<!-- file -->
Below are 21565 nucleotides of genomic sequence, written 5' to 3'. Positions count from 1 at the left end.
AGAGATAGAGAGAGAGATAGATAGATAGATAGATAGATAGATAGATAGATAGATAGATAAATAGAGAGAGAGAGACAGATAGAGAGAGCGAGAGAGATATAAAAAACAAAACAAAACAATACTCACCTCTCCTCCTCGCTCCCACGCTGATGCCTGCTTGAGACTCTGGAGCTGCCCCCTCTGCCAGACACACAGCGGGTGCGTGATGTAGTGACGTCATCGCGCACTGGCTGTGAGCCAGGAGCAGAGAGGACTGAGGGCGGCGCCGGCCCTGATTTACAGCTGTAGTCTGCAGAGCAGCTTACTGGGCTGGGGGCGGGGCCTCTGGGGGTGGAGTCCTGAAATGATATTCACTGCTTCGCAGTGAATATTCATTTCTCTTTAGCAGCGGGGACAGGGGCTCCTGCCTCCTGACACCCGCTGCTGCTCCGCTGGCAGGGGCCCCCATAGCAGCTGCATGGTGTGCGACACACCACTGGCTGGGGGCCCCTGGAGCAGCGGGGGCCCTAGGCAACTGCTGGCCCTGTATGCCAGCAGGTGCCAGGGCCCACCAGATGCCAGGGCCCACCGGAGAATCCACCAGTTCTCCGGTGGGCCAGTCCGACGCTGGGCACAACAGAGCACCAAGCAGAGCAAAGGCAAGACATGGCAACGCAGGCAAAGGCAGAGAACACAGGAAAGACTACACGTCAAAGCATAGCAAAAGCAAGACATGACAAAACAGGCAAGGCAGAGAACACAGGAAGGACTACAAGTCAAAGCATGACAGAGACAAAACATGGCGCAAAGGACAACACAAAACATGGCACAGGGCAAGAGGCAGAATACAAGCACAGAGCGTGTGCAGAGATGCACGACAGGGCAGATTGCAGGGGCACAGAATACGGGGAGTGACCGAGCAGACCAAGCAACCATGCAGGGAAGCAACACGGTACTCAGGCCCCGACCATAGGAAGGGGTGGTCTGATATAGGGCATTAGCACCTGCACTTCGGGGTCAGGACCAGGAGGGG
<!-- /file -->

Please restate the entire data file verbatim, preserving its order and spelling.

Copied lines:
Below are 21565 nucleotides of genomic sequence, written 5' to 3'. Positions count from 1 at the left end.
AGAGATAGAGAGAGAGATAGATAGATAGATAGATAGATAGATAGATAGATAGATAGATAAATAGAGAGAGAGAGACAGATAGAGAGAGCGAGAGAGATATAAAAAACAAAACAAAACAATACTCACCTCTCCTCCTCGCTCCCACGCTGATGCCTGCTTGAGACTCTGGAGCTGCCCCCTCTGCCAGACACACAGCGGGTGCGTGATGTAGTGACGTCATCGCGCACTGGCTGTGAGCCAGGAGCAGAGAGGACTGAGGGCGGCGCCGGCCCTGATTTACAGCTGTAGTCTGCAGAGCAGCTTACTGGGCTGGGGGCGGGGCCTCTGGGGGTGGAGTCCTGAAATGATATTCACTGCTTCGCAGTGAATATTCATTTCTCTTTAGCAGCGGGGACAGGGGCTCCTGCCTCCTGACACCCGCTGCTGCTCCGCTGGCAGGGGCCCCCATAGCAGCTGCATGGTGTGCGACACACCACTGGCTGGGGGCCCCTGGAGCAGCGGGGGCCCTAGGCAACTGCTGGCCCTGTATGCCAGCAGGTGCCAGGGCCCACCAGATGCCAGGGCCCACCGGAGAATCCACCAGTTCTCCGGTGGGCCAGTCCGACGCTGGGCACAACAGAGCACCAAGCAGAGCAAAGGCAAGACATGGCAACGCAGGCAAAGGCAGAGAACACAGGAAAGACTACACGTCAAAGCATAGCAAAAGCAAGACATGACAAAACAGGCAAGGCAGAGAACACAGGAAGGACTACAAGTCAAAGCATGACAGAGACAAAACATGGCGCAAAGGACAACACAAAACATGGCACAGGGCAAGAGGCAGAATACAAGCACAGAGCGTGTGCAGAGATGCACGACAGGGCAGATTGCAGGGGCACAGAATACGGGGAGTGACCGAGCAGACCAAGCAACCATGCAGGGAAGCAACACGGTACTCAGGCCCCGACCATAGGAAGGGGTGGTCTGATATAGGGCATTAGCACCTGCACTTCGGGGTCAGGACCAGGAGGGG